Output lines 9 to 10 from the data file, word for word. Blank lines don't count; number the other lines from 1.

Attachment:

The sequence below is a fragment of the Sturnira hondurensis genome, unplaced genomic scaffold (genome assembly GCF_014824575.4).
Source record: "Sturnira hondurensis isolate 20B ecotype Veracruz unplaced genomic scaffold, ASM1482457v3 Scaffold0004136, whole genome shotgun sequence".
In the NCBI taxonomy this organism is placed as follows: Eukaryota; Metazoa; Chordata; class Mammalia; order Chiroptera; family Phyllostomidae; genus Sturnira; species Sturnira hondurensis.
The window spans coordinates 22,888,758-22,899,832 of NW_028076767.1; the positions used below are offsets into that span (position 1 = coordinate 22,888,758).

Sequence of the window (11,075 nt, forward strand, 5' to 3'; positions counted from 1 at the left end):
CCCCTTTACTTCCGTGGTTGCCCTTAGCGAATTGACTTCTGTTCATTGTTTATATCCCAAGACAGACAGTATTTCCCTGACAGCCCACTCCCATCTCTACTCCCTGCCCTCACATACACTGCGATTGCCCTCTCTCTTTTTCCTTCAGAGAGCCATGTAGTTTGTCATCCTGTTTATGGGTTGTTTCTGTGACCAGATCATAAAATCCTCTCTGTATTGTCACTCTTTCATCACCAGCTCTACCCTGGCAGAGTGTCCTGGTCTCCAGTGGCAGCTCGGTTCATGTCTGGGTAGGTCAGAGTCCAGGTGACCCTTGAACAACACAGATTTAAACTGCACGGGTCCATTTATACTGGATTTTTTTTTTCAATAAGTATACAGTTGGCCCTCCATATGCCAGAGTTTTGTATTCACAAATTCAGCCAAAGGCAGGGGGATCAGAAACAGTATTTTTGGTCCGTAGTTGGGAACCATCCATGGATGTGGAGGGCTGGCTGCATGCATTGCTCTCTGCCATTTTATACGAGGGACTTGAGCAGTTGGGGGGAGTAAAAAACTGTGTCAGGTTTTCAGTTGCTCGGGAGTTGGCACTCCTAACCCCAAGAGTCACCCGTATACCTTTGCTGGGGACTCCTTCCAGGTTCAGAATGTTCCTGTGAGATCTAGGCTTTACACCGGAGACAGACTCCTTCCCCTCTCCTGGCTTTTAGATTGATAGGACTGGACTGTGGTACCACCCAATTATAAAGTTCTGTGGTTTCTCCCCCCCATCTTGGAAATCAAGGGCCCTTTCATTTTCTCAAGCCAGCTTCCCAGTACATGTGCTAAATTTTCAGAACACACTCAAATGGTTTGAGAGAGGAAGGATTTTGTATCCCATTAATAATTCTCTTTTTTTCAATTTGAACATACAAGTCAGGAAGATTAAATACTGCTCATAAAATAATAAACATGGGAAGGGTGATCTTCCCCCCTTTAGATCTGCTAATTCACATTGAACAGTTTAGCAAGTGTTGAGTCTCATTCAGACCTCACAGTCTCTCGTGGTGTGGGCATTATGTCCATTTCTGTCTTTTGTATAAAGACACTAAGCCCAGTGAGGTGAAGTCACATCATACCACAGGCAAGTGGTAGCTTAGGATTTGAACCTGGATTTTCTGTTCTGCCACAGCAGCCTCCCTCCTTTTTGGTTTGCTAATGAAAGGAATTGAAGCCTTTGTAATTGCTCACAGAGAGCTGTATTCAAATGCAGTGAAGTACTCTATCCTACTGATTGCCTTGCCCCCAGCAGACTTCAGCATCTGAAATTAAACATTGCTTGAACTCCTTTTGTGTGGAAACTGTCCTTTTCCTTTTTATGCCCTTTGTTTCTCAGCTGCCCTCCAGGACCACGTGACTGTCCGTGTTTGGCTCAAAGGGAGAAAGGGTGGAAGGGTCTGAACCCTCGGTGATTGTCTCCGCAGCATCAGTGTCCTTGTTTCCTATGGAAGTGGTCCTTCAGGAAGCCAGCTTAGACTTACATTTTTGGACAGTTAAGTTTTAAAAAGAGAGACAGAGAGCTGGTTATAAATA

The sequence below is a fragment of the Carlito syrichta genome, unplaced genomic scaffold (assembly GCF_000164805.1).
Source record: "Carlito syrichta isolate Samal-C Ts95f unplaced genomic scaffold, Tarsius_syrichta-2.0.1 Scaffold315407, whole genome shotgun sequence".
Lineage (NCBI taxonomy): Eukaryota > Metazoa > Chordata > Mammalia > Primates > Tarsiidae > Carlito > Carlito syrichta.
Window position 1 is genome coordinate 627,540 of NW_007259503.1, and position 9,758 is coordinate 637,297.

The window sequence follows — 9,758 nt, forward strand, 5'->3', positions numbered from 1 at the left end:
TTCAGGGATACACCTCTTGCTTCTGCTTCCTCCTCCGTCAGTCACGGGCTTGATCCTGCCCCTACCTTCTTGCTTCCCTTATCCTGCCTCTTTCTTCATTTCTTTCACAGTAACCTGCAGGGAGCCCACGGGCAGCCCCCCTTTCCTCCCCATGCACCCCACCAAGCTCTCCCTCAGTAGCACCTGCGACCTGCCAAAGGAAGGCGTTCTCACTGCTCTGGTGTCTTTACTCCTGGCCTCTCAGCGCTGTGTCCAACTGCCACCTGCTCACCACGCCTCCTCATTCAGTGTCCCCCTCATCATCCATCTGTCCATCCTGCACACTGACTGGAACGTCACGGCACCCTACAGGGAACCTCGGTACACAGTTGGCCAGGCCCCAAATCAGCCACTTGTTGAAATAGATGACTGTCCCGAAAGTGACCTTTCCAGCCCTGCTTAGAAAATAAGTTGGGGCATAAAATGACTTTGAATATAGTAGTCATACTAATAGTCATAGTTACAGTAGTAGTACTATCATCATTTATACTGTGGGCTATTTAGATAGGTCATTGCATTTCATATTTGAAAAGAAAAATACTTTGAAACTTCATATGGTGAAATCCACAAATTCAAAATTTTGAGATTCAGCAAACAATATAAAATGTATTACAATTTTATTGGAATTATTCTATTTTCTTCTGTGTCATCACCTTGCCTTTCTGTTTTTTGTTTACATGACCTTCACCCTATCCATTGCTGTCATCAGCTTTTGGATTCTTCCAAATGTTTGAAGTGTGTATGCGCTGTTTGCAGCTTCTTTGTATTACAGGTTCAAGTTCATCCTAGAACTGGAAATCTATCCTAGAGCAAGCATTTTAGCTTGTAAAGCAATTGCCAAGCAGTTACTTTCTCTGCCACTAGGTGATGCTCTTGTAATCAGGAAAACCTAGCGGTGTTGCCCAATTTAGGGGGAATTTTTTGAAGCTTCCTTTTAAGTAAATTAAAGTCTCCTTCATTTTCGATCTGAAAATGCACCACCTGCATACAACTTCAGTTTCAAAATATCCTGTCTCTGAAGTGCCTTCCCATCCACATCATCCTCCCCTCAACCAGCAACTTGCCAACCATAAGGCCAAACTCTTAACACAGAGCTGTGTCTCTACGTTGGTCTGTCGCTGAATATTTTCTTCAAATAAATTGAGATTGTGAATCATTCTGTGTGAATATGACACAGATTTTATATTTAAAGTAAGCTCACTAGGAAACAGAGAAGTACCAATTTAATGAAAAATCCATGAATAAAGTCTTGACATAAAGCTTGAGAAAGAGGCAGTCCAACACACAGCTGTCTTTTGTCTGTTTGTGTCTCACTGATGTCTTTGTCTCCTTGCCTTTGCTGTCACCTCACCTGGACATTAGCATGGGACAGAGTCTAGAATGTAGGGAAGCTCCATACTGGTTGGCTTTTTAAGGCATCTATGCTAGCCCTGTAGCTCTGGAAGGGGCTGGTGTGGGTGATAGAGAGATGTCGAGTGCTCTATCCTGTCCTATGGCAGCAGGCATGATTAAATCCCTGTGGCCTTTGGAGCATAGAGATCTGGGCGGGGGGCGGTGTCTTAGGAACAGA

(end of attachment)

Lineage (NCBI taxonomy): Eukaryota > Metazoa > Chordata > Mammalia > Primates > Tarsiidae > Carlito > Carlito syrichta.
Window position 1 is genome coordinate 627,540 of NW_007259503.1, and position 9,758 is coordinate 637,297.